For the past three years, Portland Monthly has been cautiously optimistic (at best) about our city’s slow-simmering real estate market. But 2013 saw a surge of good news. Home buying is up—way up. 

Almost half of our neighborhoods have returned to the median home prices they enjoyed five years ago. In many places, crime is down. Rosy outlooks abound. Indeed, a whopping 73 percent of people who took our reader survey think it’s a good time to buy—and to sell—a home.

In light of this citywide burst of confidence, we’re highlighting five Portland hoods that illustrate the promise of a new era in real estate.

Best For: First-Time Buyers


Few neighborhoods saw more activity than Portsmouth last year. The average home in this almost exclusively residential patch of land north of Lombard Street was built in 1959, during a postwar frenzy that stocked the area with relatively small houses. Such homes are within the reach of our growing population of young singles and couples (61 percent of Portsmouth residents are single or unmarried). While Portsmouth doesn’t contain much commercial development (there’s a Taco Bell!), close proximity to the increasingly vibrant (and more expensive) Cathedral Park/St. Johns and Kenton more than make up for the lack. Indeed, the neighborhood’s prime location has spurred a sharp drop in median age (31). Eminently walkable (with or without strollers), Portsmouth packs in four parks, including one of Portland’s largest greenspaces, the 35-acre Columbia Park.

SNAPSHOT: 168 homes sold in 2013; $227,050 median price; $57,050 one-year increase

ALSO CHECK OUT: Cathedral Park (N), Brentwood-Darlington (SE)

Best For: Urbanites

RICHMOND (Southeast)

“Urban” doesn’t just mean high-rises and traffic. It can also describe a place that captures the spirit of the city. And that is just what this inner Southeast neighborhood does. Through a combination of coincidence and planning, what used to be a quiet neighborhood dominated by Craftsman homes has become one of the brightest epicenters of the city’s creative class. Coffee shops, bookstores, theaters, and yoga classes pepper the corridors of Hawthorne and Division, while an unrivaled smattering of restaurants makes it a serious tourist destination. Meanwhile, Division’s reinvention has spawned some 250 units of new multifamily housing in the past four years: a prime opportunity for those who value location and density over picket fences. Keep in mind that values here are likely to keep rising (median prices jumped nearly 9 percent over the last year), so now may be the time to jump in. 

SNAPSHOT: 195 homes sold; $363,400 median price; $29,400 one-year increase

ALSO CHECK OUT: Goose Hollow (SW), Foster-Powell (SE), Hollywood (NE)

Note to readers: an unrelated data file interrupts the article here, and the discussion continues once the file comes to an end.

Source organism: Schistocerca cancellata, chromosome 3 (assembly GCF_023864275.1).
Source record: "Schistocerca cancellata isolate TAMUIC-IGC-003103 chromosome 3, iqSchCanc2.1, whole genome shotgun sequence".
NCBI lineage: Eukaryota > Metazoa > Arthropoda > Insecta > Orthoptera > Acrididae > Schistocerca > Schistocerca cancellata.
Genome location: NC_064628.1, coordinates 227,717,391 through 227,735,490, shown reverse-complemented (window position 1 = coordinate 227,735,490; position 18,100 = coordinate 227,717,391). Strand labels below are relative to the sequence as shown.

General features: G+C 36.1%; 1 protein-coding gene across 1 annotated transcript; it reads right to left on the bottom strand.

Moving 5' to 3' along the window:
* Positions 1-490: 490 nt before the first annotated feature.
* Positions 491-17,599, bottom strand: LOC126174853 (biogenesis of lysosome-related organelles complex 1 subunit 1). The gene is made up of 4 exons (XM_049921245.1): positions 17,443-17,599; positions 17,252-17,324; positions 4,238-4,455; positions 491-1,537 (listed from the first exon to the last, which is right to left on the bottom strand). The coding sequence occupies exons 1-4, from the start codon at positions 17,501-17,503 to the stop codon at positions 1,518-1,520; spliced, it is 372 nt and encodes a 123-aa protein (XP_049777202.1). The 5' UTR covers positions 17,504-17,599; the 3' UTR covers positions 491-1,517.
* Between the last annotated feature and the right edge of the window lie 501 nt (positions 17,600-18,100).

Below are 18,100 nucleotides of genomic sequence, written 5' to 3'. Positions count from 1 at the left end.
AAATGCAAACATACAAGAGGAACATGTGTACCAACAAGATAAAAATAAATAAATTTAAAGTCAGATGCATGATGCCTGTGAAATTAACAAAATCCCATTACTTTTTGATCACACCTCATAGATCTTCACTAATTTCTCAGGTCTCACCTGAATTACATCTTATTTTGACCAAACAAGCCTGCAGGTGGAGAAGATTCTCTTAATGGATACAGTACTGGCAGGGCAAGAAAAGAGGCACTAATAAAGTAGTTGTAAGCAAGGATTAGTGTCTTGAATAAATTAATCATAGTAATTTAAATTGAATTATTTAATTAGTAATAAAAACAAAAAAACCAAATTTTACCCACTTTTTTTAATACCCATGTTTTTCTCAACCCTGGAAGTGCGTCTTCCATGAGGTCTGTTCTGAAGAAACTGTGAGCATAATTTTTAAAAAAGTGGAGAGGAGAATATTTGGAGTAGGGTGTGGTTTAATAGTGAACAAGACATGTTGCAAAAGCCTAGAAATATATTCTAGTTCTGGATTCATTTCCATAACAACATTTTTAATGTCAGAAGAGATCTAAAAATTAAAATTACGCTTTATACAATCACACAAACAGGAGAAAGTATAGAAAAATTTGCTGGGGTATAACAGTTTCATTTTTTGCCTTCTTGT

Best For: Investors


It’s telling, perhaps, that Sellwood began its life as a separate city. Long after its annexation in 1893, the perception of this quaint little neighborhood with its rickety bridge was at best a quasi-suburb, and at worst a bland community of perfectly synchronized biological clocks. But these days, Sellwood has never seemed more alive. With connections to downtown and other parts of Southeast Portland via the Springwater Corridor (as well as the coming MAX line), the neighborhood has seen a flurry of new restaurants and shops, as well as a reinforced bridge. And last year, a surge in home sales brought prices back to the same level as five years ago. With houses selling faster than most parts of the city (homes here are on the market for an average of just 39 days), continued upward growth is very likely. 

SNAPSHOT: 231 homes sold; $360,000 median price; $45,000 one-year increase

ALSO CHECK OUT: Concordia (NE), St. Johns (N), Arbor Lodge (N)

Best For: Families

ASHCREEK (Outer Southwest)

This sleepy little neighborhood may not be on the tip of everyone’s tongue (it’s closer to Tigard than to downtown Portland), but for parents in search of a secure investment—and an affordable entry point inside the city—it has few rivals. Ashcreek’s snaking, tree-lined residential streets are among the safest in Portland, and kids at the local schools consistently test high in math, English, and science. The median home price is $325,000—but due to the fact that Ashcreek has some of the lowest costs per square foot of any traditional, family-oriented neighborhood in Portland, scaling up to fit a growing family is a viable option here.

SNAPSHOT: 113 homes sold; $325,000 median price; $41,300 one-year increase

ALSO CHECK OUT: Brooklyn (SE), Montavilla (NE/SE)

Best For: Empty-Nesters


It’d be a stretch to call this gleaming bristle of high-rises poking out of the west bank of the Willamette the “other downtown.” But with nine 16-plus-story towers and a growing assortment of high-end stores and restaurants scattered throughout its 140-acre footprint, it may be getting closer. Indeed, this carefully manicured slice of riverfront property (technically a section of the “South Portland” neighborhood, which also includes John’s Landing and Lair Hill) was first nurtured in 1999 by urban renewal dollars, and is home for 3,000 med students, doctors, retirees, and others—75 percent without children. And with the Milwaukie-bound MAX line nearing completion and a new pedestrian greenway providing an easy commute into the central city, South Waterfront is becoming a more integral Portland neighborhood each day.  

SNAPSHOT: 227 homes sold; $356,300 median price; $21,300 one-year increase

ALSO CHECK OUT: Happy Valley, Northwest Portland, Sauvie Island

Want a closer look at the numbers?
Check out our sortable table of comprehensive real estate data for 2014!

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